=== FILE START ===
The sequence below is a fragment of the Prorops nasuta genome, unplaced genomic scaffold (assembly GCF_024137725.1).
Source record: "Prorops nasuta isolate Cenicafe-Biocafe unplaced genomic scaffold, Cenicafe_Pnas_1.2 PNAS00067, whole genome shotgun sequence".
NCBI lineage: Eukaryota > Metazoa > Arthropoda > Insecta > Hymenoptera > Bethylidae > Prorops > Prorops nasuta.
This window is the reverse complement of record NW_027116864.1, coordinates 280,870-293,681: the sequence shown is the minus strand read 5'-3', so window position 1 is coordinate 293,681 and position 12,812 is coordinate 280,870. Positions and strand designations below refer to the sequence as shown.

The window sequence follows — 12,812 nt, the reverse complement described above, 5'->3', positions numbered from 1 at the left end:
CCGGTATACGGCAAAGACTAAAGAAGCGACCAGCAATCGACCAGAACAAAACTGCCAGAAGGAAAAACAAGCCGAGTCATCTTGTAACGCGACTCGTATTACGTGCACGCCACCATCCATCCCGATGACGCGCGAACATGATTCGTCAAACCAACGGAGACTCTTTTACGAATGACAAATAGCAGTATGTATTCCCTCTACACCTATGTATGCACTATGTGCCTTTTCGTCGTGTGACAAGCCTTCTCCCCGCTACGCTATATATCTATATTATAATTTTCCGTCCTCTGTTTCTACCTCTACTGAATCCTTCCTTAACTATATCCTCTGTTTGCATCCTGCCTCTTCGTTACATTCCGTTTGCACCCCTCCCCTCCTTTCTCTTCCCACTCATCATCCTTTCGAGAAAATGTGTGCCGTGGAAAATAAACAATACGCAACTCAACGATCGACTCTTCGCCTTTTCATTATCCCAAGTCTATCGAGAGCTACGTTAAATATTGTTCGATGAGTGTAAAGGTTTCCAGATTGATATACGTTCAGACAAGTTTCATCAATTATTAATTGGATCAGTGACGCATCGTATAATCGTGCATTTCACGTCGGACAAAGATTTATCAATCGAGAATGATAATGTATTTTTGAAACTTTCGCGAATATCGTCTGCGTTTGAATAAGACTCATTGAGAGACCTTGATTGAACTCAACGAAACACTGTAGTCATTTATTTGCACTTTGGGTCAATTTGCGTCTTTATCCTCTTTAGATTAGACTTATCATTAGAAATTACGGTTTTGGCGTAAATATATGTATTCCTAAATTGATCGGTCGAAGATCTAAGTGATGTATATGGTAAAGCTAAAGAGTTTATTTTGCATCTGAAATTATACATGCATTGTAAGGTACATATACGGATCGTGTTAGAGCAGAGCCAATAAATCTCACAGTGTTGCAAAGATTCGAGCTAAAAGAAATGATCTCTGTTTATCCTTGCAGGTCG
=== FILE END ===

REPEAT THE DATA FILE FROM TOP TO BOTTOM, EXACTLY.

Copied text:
The sequence below is a fragment of the Prorops nasuta genome, unplaced genomic scaffold (assembly GCF_024137725.1).
Source record: "Prorops nasuta isolate Cenicafe-Biocafe unplaced genomic scaffold, Cenicafe_Pnas_1.2 PNAS00067, whole genome shotgun sequence".
NCBI lineage: Eukaryota > Metazoa > Arthropoda > Insecta > Hymenoptera > Bethylidae > Prorops > Prorops nasuta.
This window is the reverse complement of record NW_027116864.1, coordinates 280,870-293,681: the sequence shown is the minus strand read 5'-3', so window position 1 is coordinate 293,681 and position 12,812 is coordinate 280,870. Positions and strand designations below refer to the sequence as shown.

The window sequence follows — 12,812 nt, the reverse complement described above, 5'->3', positions numbered from 1 at the left end:
CCGGTATACGGCAAAGACTAAAGAAGCGACCAGCAATCGACCAGAACAAAACTGCCAGAAGGAAAAACAAGCCGAGTCATCTTGTAACGCGACTCGTATTACGTGCACGCCACCATCCATCCCGATGACGCGCGAACATGATTCGTCAAACCAACGGAGACTCTTTTACGAATGACAAATAGCAGTATGTATTCCCTCTACACCTATGTATGCACTATGTGCCTTTTCGTCGTGTGACAAGCCTTCTCCCCGCTACGCTATATATCTATATTATAATTTTCCGTCCTCTGTTTCTACCTCTACTGAATCCTTCCTTAACTATATCCTCTGTTTGCATCCTGCCTCTTCGTTACATTCCGTTTGCACCCCTCCCCTCCTTTCTCTTCCCACTCATCATCCTTTCGAGAAAATGTGTGCCGTGGAAAATAAACAATACGCAACTCAACGATCGACTCTTCGCCTTTTCATTATCCCAAGTCTATCGAGAGCTACGTTAAATATTGTTCGATGAGTGTAAAGGTTTCCAGATTGATATACGTTCAGACAAGTTTCATCAATTATTAATTGGATCAGTGACGCATCGTATAATCGTGCATTTCACGTCGGACAAAGATTTATCAATCGAGAATGATAATGTATTTTTGAAACTTTCGCGAATATCGTCTGCGTTTGAATAAGACTCATTGAGAGACCTTGATTGAACTCAACGAAACACTGTAGTCATTTATTTGCACTTTGGGTCAATTTGCGTCTTTATCCTCTTTAGATTAGACTTATCATTAGAAATTACGGTTTTGGCGTAAATATATGTATTCCTAAATTGATCGGTCGAAGATCTAAGTGATGTATATGGTAAAGCTAAAGAGTTTATTTTGCATCTGAAATTATACATGCATTGTAAGGTACATATACGGATCGTGTTAGAGCAGAGCCAATAAATCTCACAGTGTTGCAAAGATTCGAGCTAAAAGAAATGATCTCTGTTTATCCTTGCAGGTCG